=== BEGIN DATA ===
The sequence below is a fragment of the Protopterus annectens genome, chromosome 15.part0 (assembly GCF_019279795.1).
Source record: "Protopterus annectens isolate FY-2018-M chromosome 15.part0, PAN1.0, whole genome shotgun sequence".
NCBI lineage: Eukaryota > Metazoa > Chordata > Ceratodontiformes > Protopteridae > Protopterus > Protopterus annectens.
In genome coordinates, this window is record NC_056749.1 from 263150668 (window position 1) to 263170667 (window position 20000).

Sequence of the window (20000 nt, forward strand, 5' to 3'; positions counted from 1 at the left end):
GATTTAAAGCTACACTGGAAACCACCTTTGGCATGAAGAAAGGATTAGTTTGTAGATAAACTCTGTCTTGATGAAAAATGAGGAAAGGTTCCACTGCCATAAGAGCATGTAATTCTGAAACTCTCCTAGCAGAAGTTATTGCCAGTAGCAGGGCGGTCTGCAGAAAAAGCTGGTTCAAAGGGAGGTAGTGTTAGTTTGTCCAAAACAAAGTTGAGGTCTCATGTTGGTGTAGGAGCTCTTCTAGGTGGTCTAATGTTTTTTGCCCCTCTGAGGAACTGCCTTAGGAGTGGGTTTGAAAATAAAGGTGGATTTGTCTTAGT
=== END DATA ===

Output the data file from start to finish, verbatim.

The sequence below is a fragment of the Protopterus annectens genome, chromosome 15.part0 (assembly GCF_019279795.1).
Source record: "Protopterus annectens isolate FY-2018-M chromosome 15.part0, PAN1.0, whole genome shotgun sequence".
NCBI lineage: Eukaryota > Metazoa > Chordata > Ceratodontiformes > Protopteridae > Protopterus > Protopterus annectens.
In genome coordinates, this window is record NC_056749.1 from 263150668 (window position 1) to 263170667 (window position 20000).

Sequence of the window (20000 nt, forward strand, 5' to 3'; positions counted from 1 at the left end):
GATTTAAAGCTACACTGGAAACCACCTTTGGCATGAAGAAAGGATTAGTTTGTAGATAAACTCTGTCTTGATGAAAAATGAGGAAAGGTTCCACTGCCATAAGAGCATGTAATTCTGAAACTCTCCTAGCAGAAGTTATTGCCAGTAGCAGGGCGGTCTGCAGAAAAAGCTGGTTCAAAGGGAGGTAGTGTTAGTTTGTCCAAAACAAAGTTGAGGTCTCATGTTGGTGTAGGAGCTCTTCTAGGTGGTCTAATGTTTTTTGCCCCTCTGAGGAACTGCCTTAGGAGTGGGTTTGAAAATAAAGGTGGATTTGTCTTAGT